At the 2015 Rhode Island Natural History Survey BioBlitz held June 12-13, volunteer naturalists had 24 hours to find as many species of plants, animals, microbes, fungi and other organisms as possible. This year's BioBlitz took place at Dundery Brook Preserve and Goosewing Beach Preserve in Little Compton, R.I.
Participants fittingly gathered under the different signs before the start of BioBlitz. Later, they and others would bring back crustaceans, mollusks and other creatures to be cataloged under the Science Central tent.
Rhode Island Natural History Survey executive director David Gregg spoke briefly before sounding the horn to signal the official start of BioBiltz. He urged participants to work together. 'Nobody knows everything, and nobody knows nothing,' he said.
No stone (or branch) was left unturned at the Dundery Brook Preserve.
Students from an eighth-grade class at Calcutt Middle School in Central Falls, R.I., set out in search of mammals at the Dundery Brook Preserve.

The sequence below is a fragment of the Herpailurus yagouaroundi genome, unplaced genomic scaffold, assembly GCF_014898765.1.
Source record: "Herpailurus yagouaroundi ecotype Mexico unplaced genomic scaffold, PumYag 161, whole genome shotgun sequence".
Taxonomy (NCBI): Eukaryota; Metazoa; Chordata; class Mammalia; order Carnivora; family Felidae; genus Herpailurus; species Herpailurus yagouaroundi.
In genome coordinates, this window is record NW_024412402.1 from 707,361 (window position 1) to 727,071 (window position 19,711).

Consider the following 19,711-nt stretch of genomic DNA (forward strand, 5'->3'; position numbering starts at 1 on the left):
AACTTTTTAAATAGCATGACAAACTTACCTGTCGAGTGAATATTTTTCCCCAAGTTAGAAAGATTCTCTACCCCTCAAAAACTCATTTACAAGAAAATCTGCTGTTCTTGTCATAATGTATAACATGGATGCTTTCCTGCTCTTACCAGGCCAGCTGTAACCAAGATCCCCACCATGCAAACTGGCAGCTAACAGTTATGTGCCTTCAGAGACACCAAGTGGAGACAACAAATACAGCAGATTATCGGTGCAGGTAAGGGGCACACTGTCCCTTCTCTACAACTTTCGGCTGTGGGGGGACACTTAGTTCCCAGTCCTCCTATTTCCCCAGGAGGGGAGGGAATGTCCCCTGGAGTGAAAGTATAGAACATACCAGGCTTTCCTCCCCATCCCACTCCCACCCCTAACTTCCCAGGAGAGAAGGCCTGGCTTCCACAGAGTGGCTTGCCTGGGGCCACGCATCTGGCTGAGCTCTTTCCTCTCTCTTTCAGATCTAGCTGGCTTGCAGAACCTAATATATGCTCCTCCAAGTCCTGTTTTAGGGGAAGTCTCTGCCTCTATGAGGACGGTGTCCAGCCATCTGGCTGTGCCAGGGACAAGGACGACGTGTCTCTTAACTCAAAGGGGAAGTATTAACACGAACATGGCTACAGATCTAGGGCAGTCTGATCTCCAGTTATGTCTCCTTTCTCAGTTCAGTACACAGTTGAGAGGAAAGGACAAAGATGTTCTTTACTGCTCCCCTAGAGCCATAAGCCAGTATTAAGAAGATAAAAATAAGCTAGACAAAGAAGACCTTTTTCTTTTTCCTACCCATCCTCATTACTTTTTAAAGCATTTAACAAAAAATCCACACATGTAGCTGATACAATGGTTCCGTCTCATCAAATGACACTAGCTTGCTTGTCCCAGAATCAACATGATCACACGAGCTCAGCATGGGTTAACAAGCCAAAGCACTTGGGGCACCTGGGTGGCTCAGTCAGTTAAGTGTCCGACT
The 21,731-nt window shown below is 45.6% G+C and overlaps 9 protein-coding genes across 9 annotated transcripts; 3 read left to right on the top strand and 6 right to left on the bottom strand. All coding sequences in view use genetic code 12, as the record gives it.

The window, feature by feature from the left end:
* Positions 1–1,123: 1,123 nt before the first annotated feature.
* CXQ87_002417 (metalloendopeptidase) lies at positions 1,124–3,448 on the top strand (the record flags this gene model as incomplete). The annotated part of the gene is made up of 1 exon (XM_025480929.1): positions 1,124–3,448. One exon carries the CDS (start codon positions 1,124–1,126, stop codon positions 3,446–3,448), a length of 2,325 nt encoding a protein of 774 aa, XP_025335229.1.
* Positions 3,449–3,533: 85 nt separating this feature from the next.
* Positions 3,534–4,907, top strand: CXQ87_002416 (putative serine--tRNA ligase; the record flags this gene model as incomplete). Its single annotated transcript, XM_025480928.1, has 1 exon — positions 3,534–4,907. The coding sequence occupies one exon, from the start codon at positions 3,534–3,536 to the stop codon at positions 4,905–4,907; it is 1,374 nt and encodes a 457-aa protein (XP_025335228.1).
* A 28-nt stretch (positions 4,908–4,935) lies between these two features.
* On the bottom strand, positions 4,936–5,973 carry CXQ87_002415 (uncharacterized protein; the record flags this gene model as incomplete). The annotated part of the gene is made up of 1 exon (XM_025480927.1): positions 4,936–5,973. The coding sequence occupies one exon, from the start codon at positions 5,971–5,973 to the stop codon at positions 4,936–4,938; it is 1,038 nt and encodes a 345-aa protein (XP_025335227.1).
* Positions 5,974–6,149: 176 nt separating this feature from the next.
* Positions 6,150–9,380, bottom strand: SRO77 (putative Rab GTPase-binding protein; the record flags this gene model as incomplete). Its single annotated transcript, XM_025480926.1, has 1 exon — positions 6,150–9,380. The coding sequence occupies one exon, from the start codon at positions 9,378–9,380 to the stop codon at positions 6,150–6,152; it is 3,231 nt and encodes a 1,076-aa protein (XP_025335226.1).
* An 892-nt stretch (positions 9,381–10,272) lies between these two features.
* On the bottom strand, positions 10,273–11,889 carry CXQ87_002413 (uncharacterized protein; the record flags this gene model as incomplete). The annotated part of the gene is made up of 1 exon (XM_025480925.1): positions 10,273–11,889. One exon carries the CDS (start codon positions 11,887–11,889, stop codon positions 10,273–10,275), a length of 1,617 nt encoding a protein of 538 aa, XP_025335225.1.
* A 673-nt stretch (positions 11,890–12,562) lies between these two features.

Calcutt Middle School teacher Stephanie Racine and her students mark the spot where they set a no-kill trap that they planned to check the next day. Along the path, students spotted racoon and deer tracks.
Heath Bruscato examines an inch worm discovered by a young naturalist.
Stephanie Racine introduces her students to skunk cabbage, a plant that smells like its namesake.
Two young naturalists bait non-kill animal traps with peanut butter.
The mammal team confers on the boardwalk trail at the Dundery Brook Preserve.
In years past, BioBlitz has been beset by rain. The sun shone bright this year.
The mammal team examines scat.
Field volunteers bring specimens for identification and cataloging back to the Science Central tent, where stands of microscopes and piles of field guides abound.
BioBiltz volunteers cataloged about 1,200 species, some of them very small.